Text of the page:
“I don’t think it’s a coincidence that many of these cases involve mothers of trans girls,” Kuvalanka said. “We couldn’t help but wonder about the underlying misogyny at play here, along with the perceived threat to masculinity, as the fathers are depicted by many as wanting to ‘save their sons’ from their evil mothers who are supposedly aiming to harm them.”
Katelyn Burns, a reporter who has covered the Luna Younger case extensively, notes that while fathers are typically judged less harshly, they too face social pressure to deny their trans children’s gender identities.
“Dads who affirm are judged in their own way by the patriarchy,” Burns said. “I think this is especially true for fathers of trans girls, but the question is ‘What kind of man is a father who can’t project the masculine ideal to their male child?’ I actually think that dynamic is what is driving Jeffrey Younger, along with a newfound ability to make cash and become famous… This is why there are constant photos and videos of Luna with short hair and boys’ clothes coming from his camp. It’s a signal. ‘I’m masculine.’”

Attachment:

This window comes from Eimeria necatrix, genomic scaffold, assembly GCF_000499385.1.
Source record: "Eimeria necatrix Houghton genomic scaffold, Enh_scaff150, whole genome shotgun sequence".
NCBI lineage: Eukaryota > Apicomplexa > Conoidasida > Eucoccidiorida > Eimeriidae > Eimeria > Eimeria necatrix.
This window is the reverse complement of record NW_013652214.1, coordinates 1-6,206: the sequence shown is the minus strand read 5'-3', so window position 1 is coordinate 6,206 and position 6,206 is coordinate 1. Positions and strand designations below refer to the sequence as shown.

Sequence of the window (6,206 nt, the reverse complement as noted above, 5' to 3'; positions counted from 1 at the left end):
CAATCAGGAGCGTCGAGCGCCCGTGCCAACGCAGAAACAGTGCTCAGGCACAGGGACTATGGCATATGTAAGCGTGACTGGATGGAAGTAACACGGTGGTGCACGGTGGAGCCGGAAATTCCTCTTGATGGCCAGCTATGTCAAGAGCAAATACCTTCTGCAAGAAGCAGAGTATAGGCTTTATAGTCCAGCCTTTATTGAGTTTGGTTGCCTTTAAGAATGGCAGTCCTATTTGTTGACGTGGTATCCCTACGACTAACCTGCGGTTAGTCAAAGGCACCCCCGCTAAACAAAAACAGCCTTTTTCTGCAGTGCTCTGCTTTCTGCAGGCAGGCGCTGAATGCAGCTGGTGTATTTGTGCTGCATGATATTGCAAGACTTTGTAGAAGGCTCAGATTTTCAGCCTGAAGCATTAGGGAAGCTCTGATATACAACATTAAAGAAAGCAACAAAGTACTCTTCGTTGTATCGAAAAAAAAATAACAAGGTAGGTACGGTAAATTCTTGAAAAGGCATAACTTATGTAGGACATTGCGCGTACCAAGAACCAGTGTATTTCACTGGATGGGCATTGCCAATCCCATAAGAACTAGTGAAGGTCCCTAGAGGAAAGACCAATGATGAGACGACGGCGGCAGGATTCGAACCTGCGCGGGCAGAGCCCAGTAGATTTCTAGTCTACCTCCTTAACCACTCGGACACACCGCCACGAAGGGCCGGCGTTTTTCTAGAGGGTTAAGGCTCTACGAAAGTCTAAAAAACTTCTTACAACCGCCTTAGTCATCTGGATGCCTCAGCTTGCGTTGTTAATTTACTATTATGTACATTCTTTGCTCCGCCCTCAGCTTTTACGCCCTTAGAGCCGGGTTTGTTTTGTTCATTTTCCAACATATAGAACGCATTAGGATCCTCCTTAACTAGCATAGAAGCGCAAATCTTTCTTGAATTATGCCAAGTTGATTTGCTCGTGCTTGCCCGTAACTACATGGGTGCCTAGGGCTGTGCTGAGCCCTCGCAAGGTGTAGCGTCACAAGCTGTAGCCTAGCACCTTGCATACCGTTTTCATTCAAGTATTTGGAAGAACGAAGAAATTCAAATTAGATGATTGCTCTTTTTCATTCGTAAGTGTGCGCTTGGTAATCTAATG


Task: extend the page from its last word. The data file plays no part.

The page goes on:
Now that the GOP has decided to make a crusade out of refusing medical care to small children, it’s difficult to tell what would shift the balance in the favor of the parents trying to protect them. The best hope advocates have is that so much of the panic — from the laws banning surgeries that aren’t actually happening to the specter of a mother who can will her child into being trans — is not based on reality.
Kuvalanka said things began to change for lesbian parents in the 1990s “when courts became aware of research showing that parental sexual orientation did not have negative implications for children’s well-being, so we are hopeful that with more research and growing awareness and education that the tide will turn for affirming parents of transgender and gender-diverse children as well.”
“The key here is the the bad players are not educated about this issue — they tend to be anti-science anyway — [and] they did not do their due diligence and learn what’s new and newly understood about trans children,” Massch said. “And that’s where this issue gets dirty. These politicians and extreme right-wing people are speaking out of ignorance. And they don’t care. They aren’t parents of trans children.”